In her book Out of Africa, Isak Dinesen has a section called "From an Immigrant's Notebook", which is a collection of inimitable vignettes.
In one of the stories she tells of shooting an Iguana in the hope of making something from its beautiful skin. She describes the big lizard as having such colorful skin as to appear like a pane cut from an old church window. A strange thing happened when she shot the Iguana, which created for her a memory that she never forgot. As she was walking up toward the dead lizard, it faded, grew pale and all the color died out as in one long sigh. It was the life of the Iguana that radiated all of the glow and splendor, and now that the flame of life was put out, the beauty and soul of the Iguana was also gone.
She wrote a brief commentary on her memory of the experience. Ever since that time when she ‘shot an Iguana', the memory came back to haunt her each time she tried to capture some part of nature's beauty and take it for her private use. She recalled a line from the hero of a book she read as a child: "I have conquered them all, but I am standing amongst graves". She concluded: "For the sake of your own eyes and heart, never shoot an Iguana".
This pensive little story spoke volumes to me. I recalled the many sad experiences that I have had in trying to snatch natural beauty from its living source so that I could have it for myself. I remembered crushed butterflies, dead fireflies in a jar, cut flowers, dead song birds (killed with a slingshot) which could no longer sing, and treasured relationships killed by possessiveness.
Perhaps we have all, at some time in our lives, tried to capture for our own private use something of beauty which really did not belong exclusively to us, only to discover that it slowly (or quickly) died in our selfish grasp. Maybe it was more than a cut flower found dead the next day or a crushed butterfly. Perhaps you have smothered a person in the process of trying to possess them for yourself in a way in which one human being can never belong to another. Perhaps it was a child you did not allow to grow up because you loved them just like they were - dependent. It could be a husband or wife or an employee whose beauty, usefulness and love died when you held them too close.
Possessiveness is a dangerous characteristic. The desire to take for ourselves that which does not rightly belong to us is the source of so much human suffering. It is the cause of destructiveness at so many levels. It is a primary ingredient of wars. It is most destructive when it is exercised in the small kingdom of the family. A powerful, possessive and controlling parent or spouse can wreak havoc in a family and cause emotional problems in individuals that infect subsequent generations.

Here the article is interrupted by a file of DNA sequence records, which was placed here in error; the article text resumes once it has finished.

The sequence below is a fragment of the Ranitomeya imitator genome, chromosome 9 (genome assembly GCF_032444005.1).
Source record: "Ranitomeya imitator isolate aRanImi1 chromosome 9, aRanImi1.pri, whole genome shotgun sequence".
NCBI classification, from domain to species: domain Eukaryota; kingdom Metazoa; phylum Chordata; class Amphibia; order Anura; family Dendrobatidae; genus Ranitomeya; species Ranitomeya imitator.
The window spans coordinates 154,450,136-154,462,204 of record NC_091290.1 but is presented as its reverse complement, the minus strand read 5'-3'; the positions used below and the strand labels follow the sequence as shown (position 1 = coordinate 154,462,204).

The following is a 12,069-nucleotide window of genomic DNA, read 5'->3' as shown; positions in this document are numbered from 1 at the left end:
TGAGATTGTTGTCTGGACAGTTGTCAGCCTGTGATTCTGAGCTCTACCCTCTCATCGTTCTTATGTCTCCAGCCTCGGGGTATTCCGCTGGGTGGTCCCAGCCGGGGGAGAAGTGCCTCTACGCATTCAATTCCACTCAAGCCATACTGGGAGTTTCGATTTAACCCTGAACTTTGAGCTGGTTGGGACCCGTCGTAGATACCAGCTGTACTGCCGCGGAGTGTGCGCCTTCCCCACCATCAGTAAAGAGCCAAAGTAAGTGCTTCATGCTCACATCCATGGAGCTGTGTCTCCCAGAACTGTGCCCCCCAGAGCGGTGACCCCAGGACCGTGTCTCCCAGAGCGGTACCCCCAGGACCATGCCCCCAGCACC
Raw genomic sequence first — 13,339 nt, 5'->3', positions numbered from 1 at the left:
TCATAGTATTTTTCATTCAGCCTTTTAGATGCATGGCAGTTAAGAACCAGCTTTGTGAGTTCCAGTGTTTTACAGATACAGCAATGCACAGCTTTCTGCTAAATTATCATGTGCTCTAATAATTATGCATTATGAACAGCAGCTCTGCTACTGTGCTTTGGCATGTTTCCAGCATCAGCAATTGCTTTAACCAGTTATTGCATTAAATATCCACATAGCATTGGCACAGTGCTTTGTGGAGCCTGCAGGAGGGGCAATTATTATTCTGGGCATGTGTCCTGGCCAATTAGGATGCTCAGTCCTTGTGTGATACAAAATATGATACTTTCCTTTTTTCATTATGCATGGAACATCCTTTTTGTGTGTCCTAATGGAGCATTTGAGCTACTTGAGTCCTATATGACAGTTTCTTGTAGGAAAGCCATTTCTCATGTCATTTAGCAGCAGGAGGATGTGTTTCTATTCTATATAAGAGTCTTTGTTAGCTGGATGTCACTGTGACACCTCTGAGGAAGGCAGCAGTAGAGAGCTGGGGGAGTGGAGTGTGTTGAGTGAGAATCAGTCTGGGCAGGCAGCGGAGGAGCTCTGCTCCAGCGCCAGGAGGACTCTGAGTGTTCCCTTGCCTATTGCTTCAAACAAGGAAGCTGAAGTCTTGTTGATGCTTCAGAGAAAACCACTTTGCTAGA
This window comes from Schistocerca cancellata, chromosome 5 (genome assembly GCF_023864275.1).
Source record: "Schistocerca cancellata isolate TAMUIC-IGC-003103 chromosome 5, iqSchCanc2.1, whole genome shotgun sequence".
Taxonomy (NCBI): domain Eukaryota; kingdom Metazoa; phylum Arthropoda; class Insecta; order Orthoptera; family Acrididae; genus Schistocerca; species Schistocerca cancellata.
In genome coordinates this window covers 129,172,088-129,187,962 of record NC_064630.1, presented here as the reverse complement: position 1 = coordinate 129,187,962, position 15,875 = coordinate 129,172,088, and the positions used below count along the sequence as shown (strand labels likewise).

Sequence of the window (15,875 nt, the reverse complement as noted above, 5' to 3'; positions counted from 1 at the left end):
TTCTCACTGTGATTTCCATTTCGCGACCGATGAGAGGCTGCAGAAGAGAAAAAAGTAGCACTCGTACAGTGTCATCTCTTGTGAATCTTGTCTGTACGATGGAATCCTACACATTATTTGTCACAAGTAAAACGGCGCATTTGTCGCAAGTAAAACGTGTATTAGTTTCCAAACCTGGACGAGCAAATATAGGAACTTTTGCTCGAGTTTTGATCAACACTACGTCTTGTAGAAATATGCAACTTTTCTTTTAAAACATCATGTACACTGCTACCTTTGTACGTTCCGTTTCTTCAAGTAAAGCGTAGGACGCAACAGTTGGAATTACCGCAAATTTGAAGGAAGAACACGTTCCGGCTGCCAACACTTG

In his novel, The Sleeping Doll, Jeffery Deaver has one of his characters explain why she ran away from home and joined a cult when she was a teenager. "When I was growing up they (parents) were very authoritarian. I had to do everything the way they insisted. How I made my room, what I wore, what I was taking in school, what my grades were going to be. I got spanked until I was fourteen and I think he only stopped because my mother told my father it wasn't a good idea with a girl that age....They claimed it was because they loved me, and so on. But they were just control freaks. They were trying to turn me into a little doll for them to dress up and play with".
This is a story I have heard, in one form or another, hundreds of times. It often comes from young women who left home as soon as they could escape a possessive, controlling and/or abusive situation. Ironically, these women often subconsciously decide to marry a controlling husband and/or join a church or some other group with a controlling leader. They do so without realizing how, or understanding why, they are putting themselves right back into a possessive, controlling and potentially abusive situation. Thus the debilitating impediment moves from one generation to the next, leaving the landscape littered with victims.
Beware of over-weening possessiveness at any level. It is often expressed under the guise of love. Many insecure young women who are starved for love and attention misread possessiveness for love and learn one or two children too late that they have made a terrible mistake. When you kill the spirit of a person with over-weening possesssiveness and control, the beauty of the person and the relationship is lost.
In a ‘cut flower' civilization such as our own, where we are tempted to separate beauty from its source for fear it will fly away, or for fear someone else will take it, we would be wise to remember Isak Dinesen's experience.
Hold beauty and your beloved with a loose hand. Do not shoot the Iguana.